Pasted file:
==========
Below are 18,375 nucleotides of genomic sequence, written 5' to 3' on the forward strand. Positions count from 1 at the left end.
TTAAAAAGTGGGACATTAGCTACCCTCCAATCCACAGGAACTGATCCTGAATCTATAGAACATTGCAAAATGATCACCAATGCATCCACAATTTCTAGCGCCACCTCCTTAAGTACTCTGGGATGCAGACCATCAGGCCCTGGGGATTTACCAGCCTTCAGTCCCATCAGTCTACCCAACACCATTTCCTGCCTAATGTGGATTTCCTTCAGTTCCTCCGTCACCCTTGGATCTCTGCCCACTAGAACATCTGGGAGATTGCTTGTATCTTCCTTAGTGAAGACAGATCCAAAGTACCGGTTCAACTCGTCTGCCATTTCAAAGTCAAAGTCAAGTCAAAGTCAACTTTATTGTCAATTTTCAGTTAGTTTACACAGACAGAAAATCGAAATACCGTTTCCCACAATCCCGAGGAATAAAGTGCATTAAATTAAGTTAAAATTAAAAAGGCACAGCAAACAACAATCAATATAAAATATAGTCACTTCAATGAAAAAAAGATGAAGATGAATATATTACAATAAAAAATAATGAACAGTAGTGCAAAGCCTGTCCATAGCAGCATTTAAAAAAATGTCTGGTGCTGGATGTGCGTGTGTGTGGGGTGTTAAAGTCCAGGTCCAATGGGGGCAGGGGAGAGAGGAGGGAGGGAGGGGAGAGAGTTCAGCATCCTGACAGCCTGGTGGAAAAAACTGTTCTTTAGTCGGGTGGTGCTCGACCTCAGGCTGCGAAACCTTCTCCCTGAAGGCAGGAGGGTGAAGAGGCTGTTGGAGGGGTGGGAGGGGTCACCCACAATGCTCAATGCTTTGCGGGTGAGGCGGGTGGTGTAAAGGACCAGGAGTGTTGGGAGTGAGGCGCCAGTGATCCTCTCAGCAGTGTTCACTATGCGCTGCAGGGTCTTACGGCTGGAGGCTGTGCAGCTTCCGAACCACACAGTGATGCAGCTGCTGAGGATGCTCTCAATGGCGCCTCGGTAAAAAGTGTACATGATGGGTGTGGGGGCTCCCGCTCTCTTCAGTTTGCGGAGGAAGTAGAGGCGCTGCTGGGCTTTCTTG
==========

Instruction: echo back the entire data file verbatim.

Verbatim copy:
Below are 18,375 nucleotides of genomic sequence, written 5' to 3' on the forward strand. Positions count from 1 at the left end.
TTAAAAAGTGGGACATTAGCTACCCTCCAATCCACAGGAACTGATCCTGAATCTATAGAACATTGCAAAATGATCACCAATGCATCCACAATTTCTAGCGCCACCTCCTTAAGTACTCTGGGATGCAGACCATCAGGCCCTGGGGATTTACCAGCCTTCAGTCCCATCAGTCTACCCAACACCATTTCCTGCCTAATGTGGATTTCCTTCAGTTCCTCCGTCACCCTTGGATCTCTGCCCACTAGAACATCTGGGAGATTGCTTGTATCTTCCTTAGTGAAGACAGATCCAAAGTACCGGTTCAACTCGTCTGCCATTTCAAAGTCAAAGTCAAGTCAAAGTCAACTTTATTGTCAATTTTCAGTTAGTTTACACAGACAGAAAATCGAAATACCGTTTCCCACAATCCCGAGGAATAAAGTGCATTAAATTAAGTTAAAATTAAAAAGGCACAGCAAACAACAATCAATATAAAATATAGTCACTTCAATGAAAAAAAGATGAAGATGAATATATTACAATAAAAAATAATGAACAGTAGTGCAAAGCCTGTCCATAGCAGCATTTAAAAAAATGTCTGGTGCTGGATGTGCGTGTGTGTGGGGTGTTAAAGTCCAGGTCCAATGGGGGCAGGGGAGAGAGGAGGGAGGGAGGGGAGAGAGTTCAGCATCCTGACAGCCTGGTGGAAAAAACTGTTCTTTAGTCGGGTGGTGCTCGACCTCAGGCTGCGAAACCTTCTCCCTGAAGGCAGGAGGGTGAAGAGGCTGTTGGAGGGGTGGGAGGGGTCACCCACAATGCTCAATGCTTTGCGGGTGAGGCGGGTGGTGTAAAGGACCAGGAGTGTTGGGAGTGAGGCGCCAGTGATCCTCTCAGCAGTGTTCACTATGCGCTGCAGGGTCTTACGGCTGGAGGCTGTGCAGCTTCCGAACCACACAGTGATGCAGCTGCTGAGGATGCTCTCAATGGCGCCTCGGTAAAAAGTGTACATGATGGGTGTGGGGGCTCCCGCTCTCTTCAGTTTGCGGAGGAAGTAGAGGCGCTGCTGGGCTTTCTTG